Deciding on a sleeping system is a major consideration when packing for an expedition or alpine climb as a good night's sleep can make the difference between feeling groggy and slow or energized and on-point. With so many mats on the market it can be hard to choose: Classic closed-cell foam mats are virtually indestructible, but inflatable ones are often lighter, more compressible and more comfortable.
The Apex 22 compact-climbing pack has a tapered shape, minimal compression straps and zero extras. I tested it on single and multi-day trips and during a nine-day AMGA Alpine Guide course in the Cascades this summer.
Alpine climbing in the Coast Mountains of British Columbia inevitably involves extended travel through wet weather. While attempting an enchainment of Mt. Waddington (13,186') and its neighboring peaks, I wanted a lightweight shell that was waterproof and breathable enough to wear during high-output exercise. Unlike my other shells, which fall short in at least one of these categories, the Muztag jacket exceeded my expectations.
As a guide, I've burned through several pairs of approach shoes hiking up rough gullies and talus fields. When the Arc'teryx Acrux FL GTX showed up at my doorstep, I hoped they would last more than most. Over spring and summer, I used them on short and long approaches, through torrential thunderstorms, on muddy trails and over mountain scree.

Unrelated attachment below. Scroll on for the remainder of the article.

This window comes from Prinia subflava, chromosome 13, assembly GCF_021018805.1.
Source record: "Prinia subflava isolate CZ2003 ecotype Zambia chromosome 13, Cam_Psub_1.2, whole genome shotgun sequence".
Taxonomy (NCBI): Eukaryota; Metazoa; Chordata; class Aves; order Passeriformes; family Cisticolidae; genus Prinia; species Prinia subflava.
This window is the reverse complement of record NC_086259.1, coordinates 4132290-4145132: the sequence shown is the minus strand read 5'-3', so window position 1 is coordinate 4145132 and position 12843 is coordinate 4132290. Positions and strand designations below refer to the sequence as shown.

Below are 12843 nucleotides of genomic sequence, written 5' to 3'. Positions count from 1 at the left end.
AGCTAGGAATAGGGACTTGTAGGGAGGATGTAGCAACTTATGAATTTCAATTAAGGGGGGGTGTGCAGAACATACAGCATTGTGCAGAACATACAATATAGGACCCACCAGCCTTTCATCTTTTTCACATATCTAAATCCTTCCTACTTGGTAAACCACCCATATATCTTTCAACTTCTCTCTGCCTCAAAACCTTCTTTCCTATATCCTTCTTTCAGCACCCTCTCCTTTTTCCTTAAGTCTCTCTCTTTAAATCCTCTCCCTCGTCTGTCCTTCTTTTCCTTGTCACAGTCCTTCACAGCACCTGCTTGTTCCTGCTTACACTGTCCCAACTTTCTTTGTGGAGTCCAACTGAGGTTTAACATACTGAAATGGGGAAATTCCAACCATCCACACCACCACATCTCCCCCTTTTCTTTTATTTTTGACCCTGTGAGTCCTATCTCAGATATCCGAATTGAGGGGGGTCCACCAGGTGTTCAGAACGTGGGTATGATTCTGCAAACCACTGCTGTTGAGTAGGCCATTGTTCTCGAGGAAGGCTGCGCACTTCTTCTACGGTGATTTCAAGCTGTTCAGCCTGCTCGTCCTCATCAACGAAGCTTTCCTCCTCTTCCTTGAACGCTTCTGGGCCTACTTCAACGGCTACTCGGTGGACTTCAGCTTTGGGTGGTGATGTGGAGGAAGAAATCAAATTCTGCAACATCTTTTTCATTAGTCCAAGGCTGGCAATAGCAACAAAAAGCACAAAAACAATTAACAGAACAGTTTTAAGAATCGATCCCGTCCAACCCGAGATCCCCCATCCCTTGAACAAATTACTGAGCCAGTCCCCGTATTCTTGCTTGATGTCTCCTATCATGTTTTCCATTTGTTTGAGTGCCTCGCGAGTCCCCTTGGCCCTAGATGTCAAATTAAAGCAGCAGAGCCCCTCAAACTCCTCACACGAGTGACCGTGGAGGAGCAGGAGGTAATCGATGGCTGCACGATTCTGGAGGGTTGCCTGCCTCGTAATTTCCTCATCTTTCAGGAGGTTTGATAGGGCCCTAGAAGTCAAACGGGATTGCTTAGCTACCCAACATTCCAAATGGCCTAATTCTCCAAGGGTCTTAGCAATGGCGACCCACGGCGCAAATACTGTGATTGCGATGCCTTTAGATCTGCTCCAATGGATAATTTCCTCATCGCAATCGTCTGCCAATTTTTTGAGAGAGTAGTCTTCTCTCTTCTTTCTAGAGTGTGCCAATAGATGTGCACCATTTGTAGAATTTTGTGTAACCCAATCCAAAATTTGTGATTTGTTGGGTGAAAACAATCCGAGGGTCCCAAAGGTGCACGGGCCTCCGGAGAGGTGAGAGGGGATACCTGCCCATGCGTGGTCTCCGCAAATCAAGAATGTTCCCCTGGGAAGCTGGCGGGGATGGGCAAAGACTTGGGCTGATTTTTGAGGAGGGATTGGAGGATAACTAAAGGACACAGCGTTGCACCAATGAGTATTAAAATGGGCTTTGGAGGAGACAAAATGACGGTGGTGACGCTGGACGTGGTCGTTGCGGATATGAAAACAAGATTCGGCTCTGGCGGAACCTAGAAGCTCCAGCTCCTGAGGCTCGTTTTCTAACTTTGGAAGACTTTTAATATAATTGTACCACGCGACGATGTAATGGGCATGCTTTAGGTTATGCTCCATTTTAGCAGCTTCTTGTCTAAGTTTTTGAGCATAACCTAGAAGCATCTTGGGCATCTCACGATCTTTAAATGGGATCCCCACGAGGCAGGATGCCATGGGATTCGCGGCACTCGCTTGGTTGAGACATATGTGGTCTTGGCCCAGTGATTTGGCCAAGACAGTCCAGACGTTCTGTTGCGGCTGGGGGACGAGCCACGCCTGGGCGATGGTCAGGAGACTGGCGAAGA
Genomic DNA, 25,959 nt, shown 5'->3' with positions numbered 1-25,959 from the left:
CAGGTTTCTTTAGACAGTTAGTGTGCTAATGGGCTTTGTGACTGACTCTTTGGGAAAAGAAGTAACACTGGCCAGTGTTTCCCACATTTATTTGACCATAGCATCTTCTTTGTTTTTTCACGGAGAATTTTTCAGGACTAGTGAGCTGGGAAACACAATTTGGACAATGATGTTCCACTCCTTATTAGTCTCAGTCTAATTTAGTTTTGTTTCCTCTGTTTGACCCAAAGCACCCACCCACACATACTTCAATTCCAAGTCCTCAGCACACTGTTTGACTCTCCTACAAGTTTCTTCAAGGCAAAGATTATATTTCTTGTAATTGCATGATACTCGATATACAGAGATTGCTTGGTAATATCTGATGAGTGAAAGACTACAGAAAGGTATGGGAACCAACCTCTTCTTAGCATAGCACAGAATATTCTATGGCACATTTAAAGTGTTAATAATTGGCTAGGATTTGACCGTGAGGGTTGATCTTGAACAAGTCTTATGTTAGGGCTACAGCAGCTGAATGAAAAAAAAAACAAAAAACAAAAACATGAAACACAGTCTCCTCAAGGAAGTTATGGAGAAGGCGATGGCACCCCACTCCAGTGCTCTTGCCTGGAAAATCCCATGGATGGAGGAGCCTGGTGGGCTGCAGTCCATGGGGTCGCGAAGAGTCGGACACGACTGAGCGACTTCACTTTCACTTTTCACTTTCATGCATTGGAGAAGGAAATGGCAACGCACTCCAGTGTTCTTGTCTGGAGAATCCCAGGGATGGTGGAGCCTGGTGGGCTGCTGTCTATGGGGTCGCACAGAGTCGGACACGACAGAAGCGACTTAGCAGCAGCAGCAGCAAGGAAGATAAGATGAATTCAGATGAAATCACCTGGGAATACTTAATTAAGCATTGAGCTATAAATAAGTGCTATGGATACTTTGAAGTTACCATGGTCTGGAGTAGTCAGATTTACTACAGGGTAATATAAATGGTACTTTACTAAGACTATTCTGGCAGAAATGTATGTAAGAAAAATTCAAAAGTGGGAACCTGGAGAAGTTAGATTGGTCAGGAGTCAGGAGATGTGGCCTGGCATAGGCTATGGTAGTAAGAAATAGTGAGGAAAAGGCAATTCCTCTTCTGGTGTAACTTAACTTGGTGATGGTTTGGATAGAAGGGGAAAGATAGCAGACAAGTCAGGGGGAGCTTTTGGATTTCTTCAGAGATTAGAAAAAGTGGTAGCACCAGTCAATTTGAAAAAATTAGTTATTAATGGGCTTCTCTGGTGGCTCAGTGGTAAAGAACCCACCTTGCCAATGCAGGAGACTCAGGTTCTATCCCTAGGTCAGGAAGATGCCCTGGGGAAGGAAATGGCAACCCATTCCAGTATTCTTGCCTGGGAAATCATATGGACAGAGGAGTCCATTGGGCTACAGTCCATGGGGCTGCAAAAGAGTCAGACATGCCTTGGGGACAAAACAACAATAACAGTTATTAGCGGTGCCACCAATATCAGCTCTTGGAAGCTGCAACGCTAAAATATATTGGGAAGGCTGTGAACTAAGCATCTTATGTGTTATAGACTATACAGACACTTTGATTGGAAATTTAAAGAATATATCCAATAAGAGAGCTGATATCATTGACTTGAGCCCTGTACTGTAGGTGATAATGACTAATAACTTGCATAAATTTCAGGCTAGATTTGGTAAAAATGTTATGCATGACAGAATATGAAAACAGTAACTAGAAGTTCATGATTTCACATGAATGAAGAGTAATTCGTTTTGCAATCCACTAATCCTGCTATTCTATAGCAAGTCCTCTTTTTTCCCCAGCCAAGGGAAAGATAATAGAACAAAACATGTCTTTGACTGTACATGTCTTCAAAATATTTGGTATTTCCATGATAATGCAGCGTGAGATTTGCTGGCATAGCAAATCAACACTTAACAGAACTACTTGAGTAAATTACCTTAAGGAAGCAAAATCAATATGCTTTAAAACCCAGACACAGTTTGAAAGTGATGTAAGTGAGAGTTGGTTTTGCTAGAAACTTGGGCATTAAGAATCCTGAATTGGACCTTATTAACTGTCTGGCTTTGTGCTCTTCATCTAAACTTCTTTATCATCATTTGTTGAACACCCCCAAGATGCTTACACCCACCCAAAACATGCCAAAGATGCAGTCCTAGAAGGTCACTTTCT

The Luchadors are constructed of a synthetic upper with a slightly cambered, semi-asymmetric last and an unlined-leather footbed. The midsole shank keeps foot fatigue to a minimum. And they flex enough to set the Trax High Friction rubber on subtle smears. A padded, single-piece tongue cushions the top of the foot that protects the laces from pinching into the tops of my feet and shredding apart when jamming cracks.
Like its chief competitor, the MSR Reactor, the Jetboil MiniMo utilizes a highly efficient heat transfer system between the burner and pot. Put your hand next to one of these types of stoves while they're burning, and you'll instantly note that efficiency: Even with hands cupped around the burner, you'll not be burned.
As a guide, I hang my derriere over a cliff edge every day, often for hours at a time. I'm constantly securing myself into anchors while belaying, instructing and overseeing clients. In these cases, I like being snug on the anchor with my weight on the rope or other connection—it chases away the little butterflies in my stomach. Thus, having a quick and efficient way to protect myself while also providing adjustability is invaluable.
These days, it feels like everyone is coming out with a "new" belay device that's touted as somehow better than its predecessors. But, at least to me, it feels like many of the so-called improvements are superfluous and clumsy. I've sampled nearly all of the variations out there, but keep coming back to my trusty favorites for both recreational and guiding use.